Daily habits to maximize your dietary rhythm

To help maximize your meal timing and metabolism, incorporate the following habits into your day:

Make breakfast your largest meal and make dinner your smallest. While this may prove difficult for those with a busy social life or family that sits down to a big dinner every evening, make the evening meal smaller whenever possible.

Prioritize protein and healthy fats with breakfast, and minimize sugar and caffeine intake especially before lunch, to stabilize blood sugar and regulate metabolism.

Avoid between-meal snacks and bedtime goodies. The exception is for those who have chronic low blood sugar as mentioned above.

Try a time-restricted eating pattern, or intermittent fasting, to maximize weight management.

Manage exposure to blue light at night:

  • Avoid screen light in the evening
  • Install the f.lux app on your phone and computer
  • Read a book
  • Wear blue-blocker glasses at night
  • Install amber or red light bulbs for evening use

If you have chronic low blood sugar, a small before-bed snack with plenty of protein may be a good idea to keep your blood sugar stable all night and prevent that 3 a.m. wake-up.

While studies suggest that prioritizing larger meals early in the day helps support metabolic health, it does not necessarily mean that you should skip dinner. Instead, have your dinners earlier and make them relatively light.

The take-home message here is like the old proverb, “Eat breakfast like a king, lunch like a prince and dinner like a pauper.” Schedule a FREE 15-Minute Consultation with Dr. Celaya.

Syncing productivity with your menstrual cycle

Syncing productivity with your menstrual cycle

While the eight-to-five workday may suit a man’s physiology, female researchers are finding women can capitalize on periods of heightened creativity, productivity, enhanced communication, and reflection depending on where they are in their menstrual cycle. We tend to think of female hormonal cycles as problematic or negative, but the truth is they can facilitate different aspects of productivity once you learn how to use them to your advantage.

Understanding your hormonal cycles of productivity can help you learn the best time to launch or finish a project, brainstorm a creative endeavor, meet with a boss or coworkers, or step back and reflect on operations.

Looking at a functional medicine view of female hormones — aiming for optimal functional and balance instead of just focusing on when things go wrong —can help you plot your course through each work week. Women can look at their cycles as offering four different periods of enhanced performance, with day 1 representing the first day of your period:

Days 1-5, Intuition and Reflection: During your period, your left and right brains are communicating more efficiently, allowing you to better access intuition, analytical thinking, and long-range visionary thinking. This is the time to reflect on past and future endeavors, re-evaluate whether your course aligns with your vision, and consider which relationships need attention.

Days 6-14, Creativity: During the follicular phase, which actually begins day 1, estrogen is increasing and you are at your creative peak. This is a good time to start new projects, plan, strategize, and brainstorm.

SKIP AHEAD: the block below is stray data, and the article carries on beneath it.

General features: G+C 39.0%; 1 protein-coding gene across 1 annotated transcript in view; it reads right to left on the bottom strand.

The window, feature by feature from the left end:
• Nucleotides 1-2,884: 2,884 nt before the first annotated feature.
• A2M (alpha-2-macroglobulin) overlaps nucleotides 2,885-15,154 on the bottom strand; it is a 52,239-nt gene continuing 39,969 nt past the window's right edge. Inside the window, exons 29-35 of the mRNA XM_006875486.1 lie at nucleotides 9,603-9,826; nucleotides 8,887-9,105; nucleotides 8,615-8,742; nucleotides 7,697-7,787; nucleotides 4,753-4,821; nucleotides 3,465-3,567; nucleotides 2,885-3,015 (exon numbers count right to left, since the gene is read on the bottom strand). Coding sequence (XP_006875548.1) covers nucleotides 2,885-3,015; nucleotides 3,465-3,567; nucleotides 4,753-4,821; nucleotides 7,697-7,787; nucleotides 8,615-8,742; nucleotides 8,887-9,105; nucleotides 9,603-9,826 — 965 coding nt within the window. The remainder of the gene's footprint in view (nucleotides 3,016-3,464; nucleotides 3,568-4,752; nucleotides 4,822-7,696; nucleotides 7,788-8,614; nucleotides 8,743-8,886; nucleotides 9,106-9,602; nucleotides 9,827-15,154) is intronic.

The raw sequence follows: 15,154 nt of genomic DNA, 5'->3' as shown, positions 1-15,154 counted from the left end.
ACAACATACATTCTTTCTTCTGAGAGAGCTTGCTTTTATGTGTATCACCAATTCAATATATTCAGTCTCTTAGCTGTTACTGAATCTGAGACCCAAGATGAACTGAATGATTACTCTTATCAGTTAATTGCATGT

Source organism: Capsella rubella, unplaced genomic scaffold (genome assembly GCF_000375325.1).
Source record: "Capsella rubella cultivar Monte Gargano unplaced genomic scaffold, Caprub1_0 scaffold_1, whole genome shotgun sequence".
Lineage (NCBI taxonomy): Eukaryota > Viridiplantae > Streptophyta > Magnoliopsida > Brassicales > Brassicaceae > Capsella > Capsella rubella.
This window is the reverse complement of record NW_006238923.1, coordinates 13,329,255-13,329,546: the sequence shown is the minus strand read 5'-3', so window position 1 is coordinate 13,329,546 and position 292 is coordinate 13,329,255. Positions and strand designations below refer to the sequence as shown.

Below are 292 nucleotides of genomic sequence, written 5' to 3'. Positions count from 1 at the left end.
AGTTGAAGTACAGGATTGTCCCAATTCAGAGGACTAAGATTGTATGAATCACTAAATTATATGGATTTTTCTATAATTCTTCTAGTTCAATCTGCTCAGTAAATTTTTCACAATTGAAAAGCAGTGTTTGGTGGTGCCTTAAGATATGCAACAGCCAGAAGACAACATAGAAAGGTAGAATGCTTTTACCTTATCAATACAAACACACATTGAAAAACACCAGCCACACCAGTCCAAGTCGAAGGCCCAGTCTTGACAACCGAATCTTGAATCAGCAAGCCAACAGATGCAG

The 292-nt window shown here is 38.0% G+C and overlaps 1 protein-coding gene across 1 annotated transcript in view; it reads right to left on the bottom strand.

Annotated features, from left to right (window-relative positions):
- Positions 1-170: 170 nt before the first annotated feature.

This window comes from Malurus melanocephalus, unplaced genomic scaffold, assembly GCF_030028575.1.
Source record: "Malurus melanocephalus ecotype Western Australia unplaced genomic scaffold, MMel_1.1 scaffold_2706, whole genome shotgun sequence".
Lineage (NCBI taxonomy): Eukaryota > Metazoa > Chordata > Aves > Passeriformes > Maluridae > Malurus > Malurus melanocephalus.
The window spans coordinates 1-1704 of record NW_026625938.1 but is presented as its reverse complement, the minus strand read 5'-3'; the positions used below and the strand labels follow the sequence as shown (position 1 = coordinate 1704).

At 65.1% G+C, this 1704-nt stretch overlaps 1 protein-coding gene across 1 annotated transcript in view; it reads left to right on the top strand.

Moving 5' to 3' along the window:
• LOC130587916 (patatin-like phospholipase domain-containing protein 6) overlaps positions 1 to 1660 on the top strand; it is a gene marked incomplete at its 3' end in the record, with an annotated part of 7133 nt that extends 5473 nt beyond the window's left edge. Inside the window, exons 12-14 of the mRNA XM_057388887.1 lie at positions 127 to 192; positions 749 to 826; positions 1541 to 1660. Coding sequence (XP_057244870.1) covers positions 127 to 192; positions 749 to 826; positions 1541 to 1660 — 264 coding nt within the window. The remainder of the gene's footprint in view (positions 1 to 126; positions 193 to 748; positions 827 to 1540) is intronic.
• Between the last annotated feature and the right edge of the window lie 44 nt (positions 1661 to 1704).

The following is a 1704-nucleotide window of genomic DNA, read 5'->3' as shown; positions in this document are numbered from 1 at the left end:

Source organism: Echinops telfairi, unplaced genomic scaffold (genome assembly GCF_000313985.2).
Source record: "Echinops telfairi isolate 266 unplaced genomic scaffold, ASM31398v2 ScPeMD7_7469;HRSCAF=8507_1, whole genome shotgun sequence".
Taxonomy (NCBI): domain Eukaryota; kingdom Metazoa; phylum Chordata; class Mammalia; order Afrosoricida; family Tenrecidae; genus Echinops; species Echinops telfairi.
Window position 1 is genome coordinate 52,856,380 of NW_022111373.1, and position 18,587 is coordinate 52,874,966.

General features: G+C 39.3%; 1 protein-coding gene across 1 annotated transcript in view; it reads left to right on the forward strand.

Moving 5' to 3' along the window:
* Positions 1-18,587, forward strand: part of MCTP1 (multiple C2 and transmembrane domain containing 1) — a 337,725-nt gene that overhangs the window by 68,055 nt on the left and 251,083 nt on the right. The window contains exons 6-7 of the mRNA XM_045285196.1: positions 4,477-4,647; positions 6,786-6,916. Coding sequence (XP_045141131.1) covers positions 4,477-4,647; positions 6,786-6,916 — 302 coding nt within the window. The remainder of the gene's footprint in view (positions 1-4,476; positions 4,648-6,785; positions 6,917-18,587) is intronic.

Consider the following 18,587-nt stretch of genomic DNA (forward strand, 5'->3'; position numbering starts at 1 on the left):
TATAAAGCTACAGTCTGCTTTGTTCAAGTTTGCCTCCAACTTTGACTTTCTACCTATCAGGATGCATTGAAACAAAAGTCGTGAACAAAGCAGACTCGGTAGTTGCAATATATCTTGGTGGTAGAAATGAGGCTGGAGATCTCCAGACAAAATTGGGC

Days 15-17, Communication: During the ovulation phase your communication skills and magnetisms are at their height. This is a great time for negotiations, meetings, and pitches.

Days 18-28, Power: During the luteal phase you are primed to power through project completion, take care of all those administrative tasks, and follow up on meetings.

When your hormones are out of balance

Unfortunately, thanks to stress, unhealthy diets, environmental toxins, and other facets of modern life, it’s easy for your cycles to become unbalanced.

One of the most common causes of hormonal imbalances in women is chronic stress and poor blood sugar balance (another form of stress).

Eating a high-carb diet of pastas, breads, and other processed carbohydrates, eating too many sweets, drinking too many sweetened coffee drinks, not sleeping enough, being too stressed out, not getting enough physical exercise — all these things can drive both estrogen and progesterone out of whack and give you miserable hormonal symptoms.

PMS, irregular periods, infertility, hair loss, overly heavy periods, and other symptoms of hormonal imbalance are signs you need to bring your diet and lifestyle habits more in line with nature’s design.

Through functional medicine protocols of anti-inflammatory diets, blood sugar balancing, gut healing and repair, liver support and detoxification, and stress-reduction, our office can help you better balance your hormones so you can function at your best.

If your brain and digestive system don’t talk, you could be sick.

If your brain and digestive system don’t talk, you could be sick.

 

Do you know those irritable people that always seem angry or depressed, sensitive to emotion, live in constant chaos, or seem perpetually stuck in unfavorable situations? Sometimes, this is just a byproduct of poor brain function. Of course, naturally optimistic people can suffer from poor brain function too—symptoms may consist of memory loss, brain fog, fatigue, anxiety, and depression.

All of these feelings—and others—can trigger symptoms in the gut. This gut-brain connection operates as a bi-directional system; therefore, a person’s gut inflammation or distress can be the cause or byproduct of stress, anxiety, or depression.

This is particularly true in circumstances when a person experiences gastrointestinal (GI) upset without a physical cause. For such functional GI disorders, it is a challenge to heal the gut without first looking at the connection between the gut and brain and considering the effects of stress and emotion.

GUT-BRAIN CONNECTION